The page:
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Astronomy and space

Astronomy and space

Astrobiology conference attracts scientists with an astonishing breadth of knowledge

25 Jun 2019
Sarah Johnson
Signatures of life: Sarah Johnson heads an astrobiology lab at Georgetown University. (Courtesy: Georgetown University)

From AbSciCon 2019 in Bellevue, Washington

Is any scientific quest today more exciting than the search for life beyond Earth?

Here in Bellevue, Washington the answer is an emphatic “no”.

The Seattle suburb is hosting 950 attendees who have travelled from 27 countries to attend AbSciCon 2019 – which celebrates the burgeoning science of astrobiology. The five-day conference began on Monday and features presentations and seminars about the search for life on other bodies in our solar system and on the thousands of exoplanets that have, so far, been discovered in our galaxy.

I drove up here Sunday from Oregon and attended a media workshop that day and three different conference sessions on Monday. It is early still, but already three things have impressed me.

One thing is that scientists are thinking very hard about what “life” is and how it might present itself to us — whether to a rover on Mars’ surface; robotic missions that might someday land on and drill into icy water moons like Enceladus and Triton; or by capturing optical spectra from the atmospheres of exoplanets orbiting distant stars. Researchers are trying their best to understand their Earthly biases of what life is and remaining open to “agnostic biosignatures”. Detecting life is hardly an easy problem, nor, unless it is done in situ on Mars or a moon in the solar system, likely to be definitive.

Gender balance

I have also noticed that, I think, there have been more women speakers here than at many other conferences that I have attended, especially the American Geophysical Union fall and spring meetings and those of the American Physical Society and American Chemical Society. So far, my sessions have seen eight male presenters and 13 female presenters, or 62% women. More women are presenting their ideas and more seem to be heading major labs, and in leadership and convening roles at this conference. It is heartening to see.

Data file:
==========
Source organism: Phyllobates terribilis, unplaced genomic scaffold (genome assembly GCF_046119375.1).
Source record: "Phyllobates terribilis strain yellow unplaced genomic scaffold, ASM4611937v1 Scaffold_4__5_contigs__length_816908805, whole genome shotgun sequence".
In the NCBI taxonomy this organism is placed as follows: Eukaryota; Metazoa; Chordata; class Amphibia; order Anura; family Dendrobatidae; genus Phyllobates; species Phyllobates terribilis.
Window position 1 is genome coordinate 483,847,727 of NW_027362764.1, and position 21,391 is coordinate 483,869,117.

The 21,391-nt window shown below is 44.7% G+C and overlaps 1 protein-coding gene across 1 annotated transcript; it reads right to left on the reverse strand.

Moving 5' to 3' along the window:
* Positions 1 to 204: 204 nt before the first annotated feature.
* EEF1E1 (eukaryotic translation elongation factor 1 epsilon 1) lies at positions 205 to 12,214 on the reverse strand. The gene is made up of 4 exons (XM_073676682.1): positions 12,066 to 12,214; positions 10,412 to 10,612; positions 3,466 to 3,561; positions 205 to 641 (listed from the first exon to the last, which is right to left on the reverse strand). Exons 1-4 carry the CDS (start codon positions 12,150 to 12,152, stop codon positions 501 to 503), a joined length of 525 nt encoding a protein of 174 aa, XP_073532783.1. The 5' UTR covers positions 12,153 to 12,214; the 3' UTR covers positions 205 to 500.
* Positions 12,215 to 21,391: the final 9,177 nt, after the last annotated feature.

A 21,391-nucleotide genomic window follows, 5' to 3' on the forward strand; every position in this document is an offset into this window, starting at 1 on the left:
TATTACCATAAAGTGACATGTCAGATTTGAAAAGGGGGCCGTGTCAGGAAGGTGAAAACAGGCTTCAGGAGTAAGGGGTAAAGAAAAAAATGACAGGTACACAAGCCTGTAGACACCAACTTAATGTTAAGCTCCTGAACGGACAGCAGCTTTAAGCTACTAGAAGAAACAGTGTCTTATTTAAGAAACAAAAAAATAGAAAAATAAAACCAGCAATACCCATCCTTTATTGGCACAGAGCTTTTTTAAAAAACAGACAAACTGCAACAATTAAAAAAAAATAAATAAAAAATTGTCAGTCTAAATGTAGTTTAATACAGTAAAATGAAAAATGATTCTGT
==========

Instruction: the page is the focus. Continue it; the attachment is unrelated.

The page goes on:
Finally, the breadth of knowledge in astrobiology is as wide as I have seen in any field of science, with none other coming close. Biology, chemistry, physics, geophysics, astronomy, geochemistry, planetary sciences and more are represented. People here come from everywhere, it seems.

A great example is Sarah Johnson, a professor who heads a biosignature lab at Georgetown University. Johnson has the broadest background I think I have ever seen in a scientist. She has a BA in mathematics and environmental sciences from Washington University in St Louis, a second BA in philosophy, politics and economics and a MSc in biology – both from the University of Oxford — and a PhD in planetary science from the Massachusetts Institute of Technology. She worked as a White House Fellow for the President’s Science Advisor during the first term of the Obama Administration and is now in the biology department at Georgetown.

She says astrobiology today is “almost like planetary sciences was a hundred years ago. You can come in as a very young person and rival the old timers – it’s just so open and exciting with so many places where you can make a contribution.”

This meeting is coordinated by the American Geophysical Union, with sponsorship from the Blue Marble Space Institute of Science, the SETI Institute, and the Earth Life Science Institute.

Stay tuned for more from the conference tomorrow.

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